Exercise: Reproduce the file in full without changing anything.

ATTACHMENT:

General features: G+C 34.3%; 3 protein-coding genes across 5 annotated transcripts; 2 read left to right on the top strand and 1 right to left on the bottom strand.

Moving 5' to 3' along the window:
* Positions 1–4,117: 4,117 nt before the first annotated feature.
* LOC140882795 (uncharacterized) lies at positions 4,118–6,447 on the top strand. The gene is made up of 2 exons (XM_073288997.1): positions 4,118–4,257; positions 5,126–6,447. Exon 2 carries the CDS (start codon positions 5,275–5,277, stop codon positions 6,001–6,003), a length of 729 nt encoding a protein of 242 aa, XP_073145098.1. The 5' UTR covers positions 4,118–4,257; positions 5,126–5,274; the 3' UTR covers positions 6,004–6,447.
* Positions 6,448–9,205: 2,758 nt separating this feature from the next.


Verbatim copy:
General features: G+C 34.3%; 3 protein-coding genes across 5 annotated transcripts; 2 read left to right on the top strand and 1 right to left on the bottom strand.

Moving 5' to 3' along the window:
* Positions 1–4,117: 4,117 nt before the first annotated feature.
* LOC140882795 (uncharacterized) lies at positions 4,118–6,447 on the top strand. The gene is made up of 2 exons (XM_073288997.1): positions 4,118–4,257; positions 5,126–6,447. Exon 2 carries the CDS (start codon positions 5,275–5,277, stop codon positions 6,001–6,003), a length of 729 nt encoding a protein of 242 aa, XP_073145098.1. The 5' UTR covers positions 4,118–4,257; positions 5,126–5,274; the 3' UTR covers positions 6,004–6,447.
* Positions 6,448–9,205: 2,758 nt separating this feature from the next.